CHRISTIAN BOLTANSKI, Dispersion, 1991–2017, used clothing and bags, dimensions variable. Photo by Agostino Osio. Courtesy the artist and Pirelli HangarBicocca, Milan.  

Take me (I’m Yours)

Pirelli HangarBicocca

The first iteration of the exhibition “Take Me (I’m Yours)” was set up in 1995 at London’s Serpentine Gallery. Since then, the exhibition has involved many internationally renowned artists, and its subsequent editions have been presented over the years in several cities. The project originated from a conversation between curator Hans Ulrich Obrist, then guest curator at London’s Serpentine Gallery, and artist Christian Boltanski. In retrospect, its setup is in conversation with the ideas of French art critic Nicolas Bourriaud, who argues in his 1998 book Relational Aesthetics that the public’s interaction with artworks can become the work of art itself, producing new ways of experiencing art. The latest version of “Take Me (I’m Yours)” was set up at the Pirelli HangarBicocca in Milan, where works of more than 50 international artists can be touched, modified by adding or removing parts, worn and in some cases carried off. The show is co-curated by Boltanski, Obrist, art historian Chiara Parisi and HangarBicocca curator Roberta Tenconi.

On entering the Hangar’s huge hall, the impression was that of accessing a flea market, with works mostly arranged on the floor or on pedestals, as part of the exhibition display designed by Italian artist Martino Gamper. Gift-giving, a sense of play and the dispersal of the artwork were threads binding the show together. Multidisciplinary French artist Christian Boltanski’s Dispersion (1991–2017) featured four of his iconic piles of second-hand clothes, to be taken freely. (Visitors could also add to the pile.) This is an arrangement that, like a few others, has appeared in all iterations of “Take Me (I’m Yours),” so its inclusion was to be expected.

LIX GONZÁLES-TORRES, Untitled (Revenge), 1991, endless supply of individually wrapped candies, dimensions variable. Photo by Agostino Osio. Courtesy the artist and Pirelli HangarBicocca, Milan. 

HEMAN CHONG, Monument to the People We’ve Conveniently Forgotten (I Hate You), 2008, offset prints on 260 gsm paper, approximately one million copies, 5 × 9 cm each. Photo by Agostino Osio. Courtesy the artist; Amanda Wilkinson Gallery, London; and Pirelli HangarBicocca, Milan.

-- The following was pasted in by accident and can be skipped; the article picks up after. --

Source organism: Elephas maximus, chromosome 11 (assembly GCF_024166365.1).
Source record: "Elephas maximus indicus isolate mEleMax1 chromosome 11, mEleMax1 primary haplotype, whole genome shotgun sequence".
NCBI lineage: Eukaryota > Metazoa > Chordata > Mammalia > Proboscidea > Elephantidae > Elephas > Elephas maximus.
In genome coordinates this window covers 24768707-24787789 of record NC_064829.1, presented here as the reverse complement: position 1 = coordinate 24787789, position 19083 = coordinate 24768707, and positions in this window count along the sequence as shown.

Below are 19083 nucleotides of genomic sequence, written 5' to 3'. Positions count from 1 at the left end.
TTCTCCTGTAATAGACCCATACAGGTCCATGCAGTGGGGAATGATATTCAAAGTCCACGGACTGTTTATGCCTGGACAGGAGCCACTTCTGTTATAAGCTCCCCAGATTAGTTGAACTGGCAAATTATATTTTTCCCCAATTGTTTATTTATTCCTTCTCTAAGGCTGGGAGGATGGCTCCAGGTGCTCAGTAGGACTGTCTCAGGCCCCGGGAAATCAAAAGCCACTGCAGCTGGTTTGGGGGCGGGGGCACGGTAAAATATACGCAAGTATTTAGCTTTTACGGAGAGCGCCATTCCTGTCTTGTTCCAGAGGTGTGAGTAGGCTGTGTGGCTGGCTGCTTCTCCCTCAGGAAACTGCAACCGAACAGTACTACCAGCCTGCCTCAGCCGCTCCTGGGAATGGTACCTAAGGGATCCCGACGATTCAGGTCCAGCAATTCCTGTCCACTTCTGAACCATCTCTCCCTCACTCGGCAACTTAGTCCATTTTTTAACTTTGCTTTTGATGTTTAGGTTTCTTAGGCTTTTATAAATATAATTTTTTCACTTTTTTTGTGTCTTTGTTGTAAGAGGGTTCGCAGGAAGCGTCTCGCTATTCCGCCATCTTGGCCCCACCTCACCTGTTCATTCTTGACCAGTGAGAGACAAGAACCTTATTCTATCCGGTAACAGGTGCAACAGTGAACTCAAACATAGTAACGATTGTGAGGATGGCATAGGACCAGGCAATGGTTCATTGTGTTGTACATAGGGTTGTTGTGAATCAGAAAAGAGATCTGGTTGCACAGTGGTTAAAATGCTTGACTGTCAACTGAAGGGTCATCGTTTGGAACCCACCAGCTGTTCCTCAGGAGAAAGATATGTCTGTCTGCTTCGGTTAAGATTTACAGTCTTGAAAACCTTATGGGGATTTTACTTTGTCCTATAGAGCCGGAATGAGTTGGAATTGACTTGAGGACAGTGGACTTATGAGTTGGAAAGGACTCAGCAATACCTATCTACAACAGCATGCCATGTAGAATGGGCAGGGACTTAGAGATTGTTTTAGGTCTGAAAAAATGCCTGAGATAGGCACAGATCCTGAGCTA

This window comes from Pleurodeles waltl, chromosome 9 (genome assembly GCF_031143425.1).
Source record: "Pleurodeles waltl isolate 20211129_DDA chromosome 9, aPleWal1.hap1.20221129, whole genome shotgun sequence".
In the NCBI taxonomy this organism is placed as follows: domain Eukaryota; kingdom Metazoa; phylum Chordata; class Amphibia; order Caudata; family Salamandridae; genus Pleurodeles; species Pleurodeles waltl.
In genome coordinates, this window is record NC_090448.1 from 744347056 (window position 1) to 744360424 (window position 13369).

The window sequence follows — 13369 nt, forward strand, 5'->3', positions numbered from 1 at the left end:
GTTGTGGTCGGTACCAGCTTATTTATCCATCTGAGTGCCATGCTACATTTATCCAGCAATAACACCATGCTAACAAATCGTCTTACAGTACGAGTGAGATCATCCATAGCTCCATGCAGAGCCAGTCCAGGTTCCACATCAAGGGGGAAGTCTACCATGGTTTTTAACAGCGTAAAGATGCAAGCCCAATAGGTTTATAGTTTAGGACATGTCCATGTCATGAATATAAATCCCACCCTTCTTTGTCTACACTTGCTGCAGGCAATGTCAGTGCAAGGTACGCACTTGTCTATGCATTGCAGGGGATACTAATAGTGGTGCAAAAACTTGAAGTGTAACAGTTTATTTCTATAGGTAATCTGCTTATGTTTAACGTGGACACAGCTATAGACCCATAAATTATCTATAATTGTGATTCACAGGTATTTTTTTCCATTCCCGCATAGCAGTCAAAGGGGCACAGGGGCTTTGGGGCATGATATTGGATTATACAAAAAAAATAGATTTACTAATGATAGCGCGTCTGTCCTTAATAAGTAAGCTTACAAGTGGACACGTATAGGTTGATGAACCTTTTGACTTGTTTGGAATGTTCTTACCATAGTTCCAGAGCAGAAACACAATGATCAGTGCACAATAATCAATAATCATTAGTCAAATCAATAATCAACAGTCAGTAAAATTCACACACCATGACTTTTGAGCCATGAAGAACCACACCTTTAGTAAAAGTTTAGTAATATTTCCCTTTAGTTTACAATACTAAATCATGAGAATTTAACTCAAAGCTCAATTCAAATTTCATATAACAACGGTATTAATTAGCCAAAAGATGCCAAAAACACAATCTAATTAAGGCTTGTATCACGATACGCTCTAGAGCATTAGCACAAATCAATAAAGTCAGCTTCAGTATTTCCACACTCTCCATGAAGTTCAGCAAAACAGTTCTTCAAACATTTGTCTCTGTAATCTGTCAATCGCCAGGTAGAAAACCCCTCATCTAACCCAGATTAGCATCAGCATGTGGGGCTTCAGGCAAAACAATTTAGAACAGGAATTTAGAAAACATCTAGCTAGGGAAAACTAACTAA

DOUGLAS GORDON, Take Me (I’m Yours), 1995/2017, plastic tub and raffle tickets, dimensions variable. Photo by Agostino Osio. Courtesy the artist and Pirelli HangarBicocca, Milan.

This fostered an overall mood of being in a supermarket for art that was marked down with discounts, and distracted from some of the work’s deeper meanings. This was the case with Félix Gonzáles-Torres’s iconic Untitled (Revenge) (1991), a carpet of cellophane-wrapped blue mints, which visitors were to consume. The installation, displayed in varying forms over the years, was originally meant to convey how Gonzáles-Torres’s late partner, Ross Laycock, slowly wasted away after contracting AIDS. Heman Chong’s Monument to the People We’ve Conveniently Forgotten (I Hate You) (2008) was also cinfused with humanity, consisting of a messy pile of one million black, blank business cards stacked in a corner. The work brought to mind the invisible people worldwide and the communities and individuals subject to neglect, abuse and violence, ended up being trampled by many visitors who weren’t aware of its meaning—but maybe that was the point.

IAN CHENG and RACHEL ROSE, Untitled, 2016, fortune cookies and fortunes, dimensions variable. Photo by Agostino Osio. Courtest the artists and Pirelli HangarBicocca, Milan. 

GILBERT AND GEORGE, The Banners, 2015, metal badges, 12 water color papers mounted on linen, red and black spray paint cans, dimensions variable. Photo by Agostino Osio. Courtesy the artists; White Cube, London; and Pirelli HangarBicocca, Milan.

By contrast, Scottish artist Douglas Gordon’s Take Me (I’m Yours) (1995/2017), a lottery where the winner shared dinner with the artist, was banal, as were Ian Cheng and Rachel Rose’s fortune cookies (Untitled, 2016), Gilbert and George’s irreverent badges (The Banners, 2015) and Daniel Spoerri’s marzipan pastries in Amulette phallique de Pompéi (2015/17), though they were all still hoarded by the public. There were highlights, such as Cesare Pietroiusti’s 3,000 signed and numbered paper works featuring a variety of captivating abstract patterns created with burn marks (Untitled, 2017). On each piece, an inscription warns viewers that it is not to be considered a proper artwork until it is set on fire by the artist during a scheduled performance, conveying the idea of ephemeral art as an agent of social encounters in a concise and witty way.

When visiting “Take Me (I’m Yours)”, the first consideration springing to mind was whether works of such different natures could be brought together under a general conceit of “playfulness.” Nevertheless, the show’s experiment remains up to date in registering the changes in visitors’ attitudes in art-designated spaces. Unfortunately, when perusing the show in HangarBicocca, the lingering notion was of mass-consumption, and the rapacious logic of amassing as many goods as possible prevailed over the public’s meaningful experiences at the show. It may be necessary to rethink the way in which this type of exhibition is mounted and promoted, or if such a proposition is still viable at all.

CESARE PIETROIUSTI, Untitled, 2017, fire on paper, dimensions variable. Photo by Agostino Osio. Courtesy the artist and Pirelli HangarBiccoca, Milan. 

Installation view of “Take Me (I’m Yours)” at Pirelli Hangar Biccoca, Milan, 2017–18. Photo by Agostino Osio. Courtesy Pirelli HangarBiccoca.

Take Me (I’m Yours)” is on view at HangarBicocca, Milan, until January 14, 2018.

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